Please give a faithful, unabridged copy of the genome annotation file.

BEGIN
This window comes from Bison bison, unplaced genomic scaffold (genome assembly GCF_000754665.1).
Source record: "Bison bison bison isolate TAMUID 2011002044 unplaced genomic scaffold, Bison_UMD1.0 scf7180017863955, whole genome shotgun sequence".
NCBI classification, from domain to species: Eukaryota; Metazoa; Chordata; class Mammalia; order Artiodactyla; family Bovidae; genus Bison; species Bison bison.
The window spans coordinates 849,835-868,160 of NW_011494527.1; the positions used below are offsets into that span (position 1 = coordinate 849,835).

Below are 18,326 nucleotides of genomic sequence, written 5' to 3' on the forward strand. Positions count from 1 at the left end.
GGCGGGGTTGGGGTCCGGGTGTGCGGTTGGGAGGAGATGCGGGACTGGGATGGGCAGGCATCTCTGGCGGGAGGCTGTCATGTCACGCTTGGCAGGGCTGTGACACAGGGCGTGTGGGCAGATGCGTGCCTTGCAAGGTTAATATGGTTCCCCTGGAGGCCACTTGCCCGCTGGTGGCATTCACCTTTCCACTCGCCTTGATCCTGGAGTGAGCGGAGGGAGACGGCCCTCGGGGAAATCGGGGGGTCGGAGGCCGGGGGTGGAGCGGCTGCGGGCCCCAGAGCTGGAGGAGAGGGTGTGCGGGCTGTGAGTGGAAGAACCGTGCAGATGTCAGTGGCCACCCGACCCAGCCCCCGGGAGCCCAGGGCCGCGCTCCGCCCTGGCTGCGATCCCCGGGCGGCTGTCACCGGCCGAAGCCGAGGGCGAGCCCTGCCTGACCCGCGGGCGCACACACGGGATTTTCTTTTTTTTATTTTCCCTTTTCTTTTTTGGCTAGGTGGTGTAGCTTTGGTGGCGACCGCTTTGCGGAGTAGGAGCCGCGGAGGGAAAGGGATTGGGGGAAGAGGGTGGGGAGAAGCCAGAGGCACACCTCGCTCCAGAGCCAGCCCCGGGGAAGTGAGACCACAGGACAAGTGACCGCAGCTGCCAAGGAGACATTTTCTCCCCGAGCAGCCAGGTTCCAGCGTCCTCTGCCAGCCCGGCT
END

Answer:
This window comes from Bison bison, unplaced genomic scaffold (genome assembly GCF_000754665.1).
Source record: "Bison bison bison isolate TAMUID 2011002044 unplaced genomic scaffold, Bison_UMD1.0 scf7180017863955, whole genome shotgun sequence".
NCBI classification, from domain to species: Eukaryota; Metazoa; Chordata; class Mammalia; order Artiodactyla; family Bovidae; genus Bison; species Bison bison.
The window spans coordinates 849,835-868,160 of NW_011494527.1; the positions used below are offsets into that span (position 1 = coordinate 849,835).

Below are 18,326 nucleotides of genomic sequence, written 5' to 3' on the forward strand. Positions count from 1 at the left end.
GGCGGGGTTGGGGTCCGGGTGTGCGGTTGGGAGGAGATGCGGGACTGGGATGGGCAGGCATCTCTGGCGGGAGGCTGTCATGTCACGCTTGGCAGGGCTGTGACACAGGGCGTGTGGGCAGATGCGTGCCTTGCAAGGTTAATATGGTTCCCCTGGAGGCCACTTGCCCGCTGGTGGCATTCACCTTTCCACTCGCCTTGATCCTGGAGTGAGCGGAGGGAGACGGCCCTCGGGGAAATCGGGGGGTCGGAGGCCGGGGGTGGAGCGGCTGCGGGCCCCAGAGCTGGAGGAGAGGGTGTGCGGGCTGTGAGTGGAAGAACCGTGCAGATGTCAGTGGCCACCCGACCCAGCCCCCGGGAGCCCAGGGCCGCGCTCCGCCCTGGCTGCGATCCCCGGGCGGCTGTCACCGGCCGAAGCCGAGGGCGAGCCCTGCCTGACCCGCGGGCGCACACACGGGATTTTCTTTTTTTTATTTTCCCTTTTCTTTTTTGGCTAGGTGGTGTAGCTTTGGTGGCGACCGCTTTGCGGAGTAGGAGCCGCGGAGGGAAAGGGATTGGGGGAAGAGGGTGGGGAGAAGCCAGAGGCACACCTCGCTCCAGAGCCAGCCCCGGGGAAGTGAGACCACAGGACAAGTGACCGCAGCTGCCAAGGAGACATTTTCTCCCCGAGCAGCCAGGTTCCAGCGTCCTCTGCCAGCCCGGCT